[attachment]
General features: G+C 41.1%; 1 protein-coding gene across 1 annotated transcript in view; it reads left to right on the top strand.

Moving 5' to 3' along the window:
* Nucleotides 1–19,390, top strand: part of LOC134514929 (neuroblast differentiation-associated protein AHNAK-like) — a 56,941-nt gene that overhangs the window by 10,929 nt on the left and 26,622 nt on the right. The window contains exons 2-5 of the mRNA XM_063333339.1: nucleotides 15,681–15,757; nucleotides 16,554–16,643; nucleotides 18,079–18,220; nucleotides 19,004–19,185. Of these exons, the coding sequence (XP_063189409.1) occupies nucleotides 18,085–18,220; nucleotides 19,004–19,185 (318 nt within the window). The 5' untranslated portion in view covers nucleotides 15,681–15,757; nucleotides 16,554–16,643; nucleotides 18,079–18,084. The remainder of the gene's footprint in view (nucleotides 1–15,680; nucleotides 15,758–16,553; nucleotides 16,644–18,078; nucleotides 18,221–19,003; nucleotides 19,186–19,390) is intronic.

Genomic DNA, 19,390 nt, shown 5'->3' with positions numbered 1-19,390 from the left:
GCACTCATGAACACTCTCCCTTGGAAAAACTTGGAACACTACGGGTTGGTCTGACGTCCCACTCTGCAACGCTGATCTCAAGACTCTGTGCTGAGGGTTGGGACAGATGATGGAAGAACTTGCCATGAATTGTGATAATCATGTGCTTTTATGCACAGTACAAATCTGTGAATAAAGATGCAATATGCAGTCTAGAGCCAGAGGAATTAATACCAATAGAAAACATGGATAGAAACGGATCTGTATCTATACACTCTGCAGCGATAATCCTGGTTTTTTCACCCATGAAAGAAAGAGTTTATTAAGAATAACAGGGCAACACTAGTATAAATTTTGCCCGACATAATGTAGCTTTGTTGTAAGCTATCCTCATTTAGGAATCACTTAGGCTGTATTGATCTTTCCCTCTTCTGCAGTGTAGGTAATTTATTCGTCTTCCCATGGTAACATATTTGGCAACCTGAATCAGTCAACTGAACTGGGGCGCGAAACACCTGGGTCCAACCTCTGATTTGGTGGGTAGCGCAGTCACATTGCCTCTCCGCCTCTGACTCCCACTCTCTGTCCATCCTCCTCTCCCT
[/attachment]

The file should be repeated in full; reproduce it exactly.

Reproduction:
General features: G+C 41.1%; 1 protein-coding gene across 1 annotated transcript in view; it reads left to right on the top strand.

Moving 5' to 3' along the window:
* Nucleotides 1–19,390, top strand: part of LOC134514929 (neuroblast differentiation-associated protein AHNAK-like) — a 56,941-nt gene that overhangs the window by 10,929 nt on the left and 26,622 nt on the right. The window contains exons 2-5 of the mRNA XM_063333339.1: nucleotides 15,681–15,757; nucleotides 16,554–16,643; nucleotides 18,079–18,220; nucleotides 19,004–19,185. Of these exons, the coding sequence (XP_063189409.1) occupies nucleotides 18,085–18,220; nucleotides 19,004–19,185 (318 nt within the window). The 5' untranslated portion in view covers nucleotides 15,681–15,757; nucleotides 16,554–16,643; nucleotides 18,079–18,084. The remainder of the gene's footprint in view (nucleotides 1–15,680; nucleotides 15,758–16,553; nucleotides 16,644–18,078; nucleotides 18,221–19,003; nucleotides 19,186–19,390) is intronic.

Genomic DNA, 19,390 nt, shown 5'->3' with positions numbered 1-19,390 from the left:
GCACTCATGAACACTCTCCCTTGGAAAAACTTGGAACACTACGGGTTGGTCTGACGTCCCACTCTGCAACGCTGATCTCAAGACTCTGTGCTGAGGGTTGGGACAGATGATGGAAGAACTTGCCATGAATTGTGATAATCATGTGCTTTTATGCACAGTACAAATCTGTGAATAAAGATGCAATATGCAGTCTAGAGCCAGAGGAATTAATACCAATAGAAAACATGGATAGAAACGGATCTGTATCTATACACTCTGCAGCGATAATCCTGGTTTTTTCACCCATGAAAGAAAGAGTTTATTAAGAATAACAGGGCAACACTAGTATAAATTTTGCCCGACATAATGTAGCTTTGTTGTAAGCTATCCTCATTTAGGAATCACTTAGGCTGTATTGATCTTTCCCTCTTCTGCAGTGTAGGTAATTTATTCGTCTTCCCATGGTAACATATTTGGCAACCTGAATCAGTCAACTGAACTGGGGCGCGAAACACCTGGGTCCAACCTCTGATTTGGTGGGTAGCGCAGTCACATTGCCTCTCCGCCTCTGACTCCCACTCTCTGTCCATCCTCCTCTCCCT